between all GitLab cluster nodes. No other locations should be shared. The
following are the 5 locations you need to mount:
| Location | Description |
| -------- | ----------- |
| `/var/opt/gitlab/git-data` | Git repository data. This will account for a large portion of your data
| `/var/opt/gitlab/.ssh` | SSH `authorized_keys` file and keys used to import repositories from some other Git services
| `/var/opt/gitlab/gitlab-rails/uploads` | User uploaded attachments
| `/var/opt/gitlab/gitlab-rails/shared` | Build artifacts, GitLab Pages, LFS objects, temp files, etc. If you're using LFS this may also account for a large portion of your data
| `/var/opt/gitlab/gitlab-ci/builds` | GitLab CI build traces
Other GitLab directories should not be shared between nodes. They contain
node-specific files and GitLab code that does not need to be shared. To ship
logs to a central location consider using remote syslog. GitLab Omnibus packages
provide configuration for [UDP log shipping][udp-log-shipping].
### Consolidating mount points
If you don't want to configure 5-6 different NFS mount points, you have a few
alternative options.
#### Change default file locations
Omnibus allows you to configure the file locations. With custom configuration
you can specify just one main mountpoint and have all of these locations
as subdirectories. Mount `/gitlab-data` then use the following Omnibus
configuration to move each data location to a subdirectory:
```ruby
user['home'] = '/gitlab-data/home'
git_data_dir '/gitlab-data/git-data'
gitlab_rails['shared_path'] = '/gitlab-data/shared'
gitlab_rails['uploads_directory'] = "/gitlab-data/uploads"
gitlab_ci['builds_directory'] = '/gitlab-data/builds'
```
To move the `git` home directory, all GitLab services must be stopped. Run
`gitlab-ctl stop && initctl stop gitlab-runsvdir`. Then continue with the
reconfigure.
Run `sudo gitlab-ctl reconfigure` to start using the central location. Please
be aware that if you had existing data you will need to manually copy/rsync it
to these new locations and then restart GitLab.
#### Bind mounts
Bind mounts provide a way to specify just one NFS mount and then
bind the default GitLab data locations to the NFS mount. Start by defining your
single NFS mount point as you normally would in `/etc/fstab`. Let's assume your
NFS mount point is `/gitlab-data`. Then, add the following bind mounts in
`/etc/fstab`:
```bash
/gitlab-data/git-data /var/opt/gitlab/git-data none bind 0 0
/gitlab-data/.ssh /var/opt/gitlab/.ssh none bind 0 0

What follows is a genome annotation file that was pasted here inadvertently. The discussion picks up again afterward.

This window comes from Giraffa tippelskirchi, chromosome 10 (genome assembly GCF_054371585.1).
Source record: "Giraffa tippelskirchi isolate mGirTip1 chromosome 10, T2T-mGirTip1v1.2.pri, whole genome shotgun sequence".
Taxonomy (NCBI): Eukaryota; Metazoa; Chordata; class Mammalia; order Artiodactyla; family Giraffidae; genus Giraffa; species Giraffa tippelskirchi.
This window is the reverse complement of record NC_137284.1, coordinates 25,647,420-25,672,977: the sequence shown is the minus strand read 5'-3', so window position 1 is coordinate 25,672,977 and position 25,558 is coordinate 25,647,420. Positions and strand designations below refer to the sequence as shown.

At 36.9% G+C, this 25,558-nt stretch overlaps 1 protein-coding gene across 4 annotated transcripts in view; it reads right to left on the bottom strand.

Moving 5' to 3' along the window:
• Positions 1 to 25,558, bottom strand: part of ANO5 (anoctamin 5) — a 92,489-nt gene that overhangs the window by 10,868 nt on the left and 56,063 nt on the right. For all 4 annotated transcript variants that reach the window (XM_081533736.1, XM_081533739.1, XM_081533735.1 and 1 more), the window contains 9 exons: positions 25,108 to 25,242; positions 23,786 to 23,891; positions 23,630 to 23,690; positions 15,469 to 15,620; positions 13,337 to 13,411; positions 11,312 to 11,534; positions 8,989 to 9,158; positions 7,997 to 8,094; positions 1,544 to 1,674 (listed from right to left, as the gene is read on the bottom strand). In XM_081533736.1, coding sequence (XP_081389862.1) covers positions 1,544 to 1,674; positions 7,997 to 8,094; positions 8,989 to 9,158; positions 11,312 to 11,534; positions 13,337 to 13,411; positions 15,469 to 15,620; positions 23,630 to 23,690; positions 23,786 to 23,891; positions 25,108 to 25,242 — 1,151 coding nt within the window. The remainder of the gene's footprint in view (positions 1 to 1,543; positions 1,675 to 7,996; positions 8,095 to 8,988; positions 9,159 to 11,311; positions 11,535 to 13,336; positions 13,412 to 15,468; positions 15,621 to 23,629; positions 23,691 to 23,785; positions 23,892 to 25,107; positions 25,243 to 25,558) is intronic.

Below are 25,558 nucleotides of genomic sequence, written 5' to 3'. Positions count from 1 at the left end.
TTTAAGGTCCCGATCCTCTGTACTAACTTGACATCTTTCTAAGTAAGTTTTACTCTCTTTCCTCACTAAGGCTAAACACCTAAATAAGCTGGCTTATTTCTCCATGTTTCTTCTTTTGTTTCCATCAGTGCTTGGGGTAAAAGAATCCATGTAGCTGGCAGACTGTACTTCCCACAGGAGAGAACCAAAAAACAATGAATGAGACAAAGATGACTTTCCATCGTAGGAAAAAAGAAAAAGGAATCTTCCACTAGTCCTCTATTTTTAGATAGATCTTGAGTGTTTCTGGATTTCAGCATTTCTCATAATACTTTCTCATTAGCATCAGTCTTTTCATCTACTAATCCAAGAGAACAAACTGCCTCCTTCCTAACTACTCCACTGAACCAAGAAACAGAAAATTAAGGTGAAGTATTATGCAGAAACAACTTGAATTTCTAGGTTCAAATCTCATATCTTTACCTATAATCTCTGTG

/gitlab-data/uploads /var/opt/gitlab/gitlab-rails/uploads none bind 0 0
/gitlab-data/shared /var/opt/gitlab/gitlab-rails/shared none bind 0 0
/gitlab-data/builds /var/opt/gitlab/gitlab-ci/builds none bind 0 0
```
---
Read more on high-availability configuration:
1. [Configure the database](database.md)
1. [Configure Redis](redis.md)
1. [Configure the GitLab application servers](gitlab.md)
1. [Configure the load balancers](load_balancer.md)
[udp-log-shipping]: http://doc.gitlab.com/omnibus/settings/logs.html#udp-log-shipping-gitlab-enterprise-edition-only "UDP log shipping"
# Configuring Redis for GitLab HA
You can choose to install and manage Redis yourself, or you can use GitLab
Omnibus packages to help.
## Configure your own Redis server
If you're hosting GitLab on a cloud provider, you can optionally use a
managed service for Redis. For example, AWS offers a managed ElastiCache service
that runs Redis.
> **Note:** Redis does not require authentication by default. See
[Redis Security](http://redis.io/topics/security) documentation for more
information. We recommend using a combination of a Redis password and tight
firewall rules to secure your Redis service.
## Configure using Omnibus
1. Download/install GitLab Omnibus using **steps 1 and 2** from
[GitLab downloads](https://about.gitlab.com/downloads). Do not complete other
steps on the download page.
1. Create/edit `/etc/gitlab/gitlab.rb` and use the following configuration.
Be sure to change the `external_url` to match your eventual GitLab front-end
URL.
```ruby
external_url 'https://gitlab.example.com'
# Disable all components except PostgreSQL
redis['enable'] = true
bootstrap['enable'] = false
nginx['enable'] = false
unicorn['enable'] = false
sidekiq['enable'] = false
postgresql['enable'] = false
gitlab_workhorse['enable'] = false
mailroom['enable'] = false
# Redis configuration
redis['port'] = 6379
redis['bind'] = '0.0.0.0'
# If you wish to use Redis authentication (recommended)
redis['password'] = 'Redis Password'
```
1. Run `sudo gitlab-ctl reconfigure` to install and configure PostgreSQL.
> **Note**: This `reconfigure` step will result in some errors.
That's OK - don't be alarmed.
1. Run `touch /etc/gitlab/skip-auto-migrations` to prevent database migrations
from running on upgrade. Only the primary GitLab application server should
handle migrations.
---
Read more on high-availability configuration:
1. [Configure the database](database.md)
1. [Configure NFS](nfs.md)
1. [Configure the GitLab application servers](gitlab.md)
1. [Configure the load balancers](load_balancer.md)